471 US 1140 Chevron Usa Inc v. J Sheffield

471 U.S. 1140

105 S.Ct. 2686

86 L.Ed.2d 703

CHEVRON U.S.A., INC., et al.
William J. SHEFFIELD, Governor of Alaska, et al

No. 84-634

Supreme Court of the United States

June 3, 1985

On Petition for Writ of Certiorari to the United States Court of Appeals for the Ninth Circuit.

The petition for a writ of certiorari is denied.

Opinion of Justice STEVENS respecting the denial of the petition for writ of certiorari.

Reasonable Justices can certainly differ on whether certiorari should be granted in this case. Justice WHITE, in dissent, has explained why he favors a grant of the petition for writ of certiorari. There is, of course, no reason why that dissent should identify the reasons supporting a denial of the petition. Matters such as the fact that apparently only one 26-year-old vessel may be affected by the Ninth Circuit's ruling,1 that apparently no other State has enacted a deballasting prohibition similar to Alaska's, and that the Coast Guard retains the power to modify its regulations relating to deballasting lend support to the Court's discretionary determination that review in this Court is not necessary even if the Court of Appeals' decision is arguably incorrect. I add these few words only because of my concern that unanswered dissents from denial of certiorari sometimes lead the uninformed reader to conclude that the Court is not managing its discretionary docket in a responsible manner. See Singleton v. Commissioner, 439 U.S. 940, 942, 945, 99 S.Ct. 335, 337, 338, 58 L.Ed.2d 335 (1978) (opinion of STEVENS, J., respecting the denial of the petition for writ of certiorari).2

Justice WHITE, dissenting.

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In this case, the United States Court of Appeals for the Ninth Circuit held that the State of Alaska's Tanker Act, former Alaska Stat.Ann. § 46.03.750(e) (Supp.1977), amended in 1980 and currently Alaska Stat.Ann. §§ 46.03.750(a), (b) (1982), which restricts deballasting by oil tankers in Alaskan waters, was not preempted by regulations promulgated by the Coast Guard under Title II of the Ports and Waterways Safety Act of 1972 (PWSA).1 Chevron U.S.A., Inc. v. Hammond, 726 F.2d 483 (1984). I believe that in so holding, the court arguably "decided a federal question in a way in conflict with applicable decisions of this Court." This Court's Rule 17.1(c). Accordingly, I would grant certiorari to review the judgment of the Court of Appeals.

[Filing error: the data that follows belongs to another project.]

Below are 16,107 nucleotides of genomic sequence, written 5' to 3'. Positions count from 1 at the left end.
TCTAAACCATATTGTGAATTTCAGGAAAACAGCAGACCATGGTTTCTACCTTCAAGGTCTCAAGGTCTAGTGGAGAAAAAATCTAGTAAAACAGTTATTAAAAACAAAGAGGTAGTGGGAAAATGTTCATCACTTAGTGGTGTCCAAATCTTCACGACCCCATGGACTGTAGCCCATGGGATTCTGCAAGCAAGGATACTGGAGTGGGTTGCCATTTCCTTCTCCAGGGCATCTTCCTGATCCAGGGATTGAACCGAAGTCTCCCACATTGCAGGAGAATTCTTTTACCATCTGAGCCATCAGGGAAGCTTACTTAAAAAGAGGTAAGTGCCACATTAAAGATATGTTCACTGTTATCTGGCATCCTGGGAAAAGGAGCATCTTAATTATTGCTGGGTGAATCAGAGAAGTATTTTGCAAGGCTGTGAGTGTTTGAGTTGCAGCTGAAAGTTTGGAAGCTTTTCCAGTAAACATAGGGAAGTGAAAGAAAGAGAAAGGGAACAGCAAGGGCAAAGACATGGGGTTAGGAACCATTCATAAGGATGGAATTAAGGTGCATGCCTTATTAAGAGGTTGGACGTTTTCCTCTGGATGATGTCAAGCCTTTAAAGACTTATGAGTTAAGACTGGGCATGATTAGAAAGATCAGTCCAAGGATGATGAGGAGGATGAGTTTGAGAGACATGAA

In Ray v. Atlantic Richfield Co., 435 U.S. 151, 98 S.Ct. 988, 55 L.Ed.2d 179 (1978), we held that federal regulations governing oil tanker design and construction promulgated under Title II of the PWSA preempt more stringent state regulations covering the same subject matter. Our holding was based in large part on our conclusion that Title II was intended to authorize comprehensive standards "[t]o implement the twin goals of providing for vessel safety and protecting the marine environment." Id., at 161, 98 S.Ct., at 996. Under the statute, we observed, "the Secretary [of Transportation] must issue all design and construction regulations that he deems necessary for these ends, after considering the specified statutory standards." Id., at 165, 98 S.Ct., at 998. When a State has imposed a more stringent standard than the Secretary but the state and federal standards "ai[m] at precisely the same ends," we concluded, "[t]he Supremacy Clause dictates that the federal judgment . . . prevail over the contrary state judgment." Ibid.


As the court below pointed out, Ray dealt with federal standards for tanker design and construction, whereas this case involves standards governing tanker operations—specifically, standards governing the discharge of seawater loaded into cargo compartments and used as ballast.2 The need for national uniformity in the area of standards for tanker operations, the court concluded, is not so great as the need for uniformity in standards governing tanker operation and design; for while a tanker can under some circumstances alter its operating practices to conform to the requirements of the State whose territorial waters it is traversing, it cannot alter its construction or design. Accordingly, the absence of uniform design and construction requirements may be a far more serious impediment to the tanker industry than a lack of uniformity with respect to operations.